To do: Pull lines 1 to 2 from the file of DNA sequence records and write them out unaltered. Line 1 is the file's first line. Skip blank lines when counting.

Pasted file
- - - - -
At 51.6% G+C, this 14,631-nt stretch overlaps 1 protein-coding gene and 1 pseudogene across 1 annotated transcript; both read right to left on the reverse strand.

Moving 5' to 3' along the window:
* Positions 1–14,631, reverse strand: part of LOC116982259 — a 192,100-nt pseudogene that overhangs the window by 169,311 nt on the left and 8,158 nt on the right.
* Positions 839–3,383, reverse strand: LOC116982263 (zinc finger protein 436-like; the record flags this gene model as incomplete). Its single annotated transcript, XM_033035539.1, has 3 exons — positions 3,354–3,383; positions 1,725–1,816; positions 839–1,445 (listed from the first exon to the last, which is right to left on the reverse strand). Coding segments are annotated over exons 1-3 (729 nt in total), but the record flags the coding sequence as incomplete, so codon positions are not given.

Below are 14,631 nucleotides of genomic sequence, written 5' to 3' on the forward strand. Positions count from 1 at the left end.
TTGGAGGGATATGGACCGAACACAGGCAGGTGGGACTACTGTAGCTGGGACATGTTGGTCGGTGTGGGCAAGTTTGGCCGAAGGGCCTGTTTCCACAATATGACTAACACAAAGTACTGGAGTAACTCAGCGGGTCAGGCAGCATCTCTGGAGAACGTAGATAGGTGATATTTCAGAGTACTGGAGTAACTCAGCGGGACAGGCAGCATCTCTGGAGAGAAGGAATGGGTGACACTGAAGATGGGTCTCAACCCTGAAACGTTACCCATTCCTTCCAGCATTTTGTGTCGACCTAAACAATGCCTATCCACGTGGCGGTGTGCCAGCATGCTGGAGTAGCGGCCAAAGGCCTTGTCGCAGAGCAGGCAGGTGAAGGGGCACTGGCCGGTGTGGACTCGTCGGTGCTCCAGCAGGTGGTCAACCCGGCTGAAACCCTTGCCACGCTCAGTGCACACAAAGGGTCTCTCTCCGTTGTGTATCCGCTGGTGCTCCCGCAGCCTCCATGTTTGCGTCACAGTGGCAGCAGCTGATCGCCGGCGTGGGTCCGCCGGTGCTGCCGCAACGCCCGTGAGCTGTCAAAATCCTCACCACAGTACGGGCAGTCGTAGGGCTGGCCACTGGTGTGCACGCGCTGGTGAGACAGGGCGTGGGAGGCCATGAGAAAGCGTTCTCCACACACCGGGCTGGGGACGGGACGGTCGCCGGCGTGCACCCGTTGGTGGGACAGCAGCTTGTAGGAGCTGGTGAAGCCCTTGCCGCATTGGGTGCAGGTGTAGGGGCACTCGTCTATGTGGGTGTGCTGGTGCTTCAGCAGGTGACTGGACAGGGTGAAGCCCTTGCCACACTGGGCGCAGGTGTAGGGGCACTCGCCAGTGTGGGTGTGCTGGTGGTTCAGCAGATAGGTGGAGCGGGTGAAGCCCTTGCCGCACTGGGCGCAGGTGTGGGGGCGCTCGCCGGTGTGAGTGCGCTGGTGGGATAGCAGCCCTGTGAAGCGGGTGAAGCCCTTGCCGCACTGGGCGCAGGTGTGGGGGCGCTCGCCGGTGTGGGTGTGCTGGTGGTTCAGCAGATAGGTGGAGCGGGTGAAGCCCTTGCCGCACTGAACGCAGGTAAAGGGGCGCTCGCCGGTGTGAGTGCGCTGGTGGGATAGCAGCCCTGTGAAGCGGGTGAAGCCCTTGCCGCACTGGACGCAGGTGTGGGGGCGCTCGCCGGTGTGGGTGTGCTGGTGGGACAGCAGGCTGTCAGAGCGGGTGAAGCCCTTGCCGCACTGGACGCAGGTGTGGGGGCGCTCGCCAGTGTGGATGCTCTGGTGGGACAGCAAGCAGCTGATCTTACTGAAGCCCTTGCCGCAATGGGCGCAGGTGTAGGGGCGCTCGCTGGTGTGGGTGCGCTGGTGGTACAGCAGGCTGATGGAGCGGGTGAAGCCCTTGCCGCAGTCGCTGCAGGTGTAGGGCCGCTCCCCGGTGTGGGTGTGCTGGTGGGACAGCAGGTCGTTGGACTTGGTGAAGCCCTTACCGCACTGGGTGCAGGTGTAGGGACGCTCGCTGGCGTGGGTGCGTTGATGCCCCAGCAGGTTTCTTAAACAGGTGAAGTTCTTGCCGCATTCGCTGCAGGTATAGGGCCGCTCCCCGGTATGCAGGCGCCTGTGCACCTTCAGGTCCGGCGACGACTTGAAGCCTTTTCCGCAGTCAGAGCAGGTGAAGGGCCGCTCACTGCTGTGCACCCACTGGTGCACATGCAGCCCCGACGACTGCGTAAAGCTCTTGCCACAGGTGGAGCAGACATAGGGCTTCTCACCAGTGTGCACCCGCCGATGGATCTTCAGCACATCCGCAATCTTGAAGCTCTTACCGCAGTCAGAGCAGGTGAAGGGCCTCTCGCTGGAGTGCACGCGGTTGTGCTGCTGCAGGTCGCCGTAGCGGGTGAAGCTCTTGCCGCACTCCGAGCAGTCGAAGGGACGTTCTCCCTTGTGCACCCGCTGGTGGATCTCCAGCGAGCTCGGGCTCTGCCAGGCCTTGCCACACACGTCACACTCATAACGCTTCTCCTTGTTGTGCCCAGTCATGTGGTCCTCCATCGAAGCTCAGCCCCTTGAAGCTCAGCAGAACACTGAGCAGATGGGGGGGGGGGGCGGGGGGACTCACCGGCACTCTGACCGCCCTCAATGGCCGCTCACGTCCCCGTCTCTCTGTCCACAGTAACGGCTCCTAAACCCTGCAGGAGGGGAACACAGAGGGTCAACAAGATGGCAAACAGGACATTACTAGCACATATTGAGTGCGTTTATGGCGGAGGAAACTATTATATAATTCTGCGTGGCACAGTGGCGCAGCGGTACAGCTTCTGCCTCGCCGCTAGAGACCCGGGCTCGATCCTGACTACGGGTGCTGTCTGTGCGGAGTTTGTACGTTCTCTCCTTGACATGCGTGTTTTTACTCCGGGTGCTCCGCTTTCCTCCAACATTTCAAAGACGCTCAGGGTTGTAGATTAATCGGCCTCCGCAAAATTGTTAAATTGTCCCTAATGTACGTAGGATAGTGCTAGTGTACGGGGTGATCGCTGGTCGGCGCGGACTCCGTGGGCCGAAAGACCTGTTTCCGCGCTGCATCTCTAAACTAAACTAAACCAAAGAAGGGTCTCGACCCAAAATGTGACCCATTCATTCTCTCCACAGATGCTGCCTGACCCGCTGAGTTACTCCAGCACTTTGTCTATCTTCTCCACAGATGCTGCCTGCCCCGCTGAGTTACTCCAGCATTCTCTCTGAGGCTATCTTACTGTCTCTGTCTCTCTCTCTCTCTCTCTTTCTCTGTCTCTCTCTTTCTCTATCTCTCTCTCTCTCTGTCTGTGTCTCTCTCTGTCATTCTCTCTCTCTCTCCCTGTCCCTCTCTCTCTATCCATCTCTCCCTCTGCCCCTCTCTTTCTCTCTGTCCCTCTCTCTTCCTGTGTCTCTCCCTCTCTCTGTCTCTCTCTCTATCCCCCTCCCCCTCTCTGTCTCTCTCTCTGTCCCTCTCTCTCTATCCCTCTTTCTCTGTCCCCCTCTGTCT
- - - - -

At 51.6% G+C, this 14,631-nt stretch overlaps 1 protein-coding gene and 1 pseudogene across 1 annotated transcript; both read right to left on the reverse strand.

Moving 5' to 3' along the window: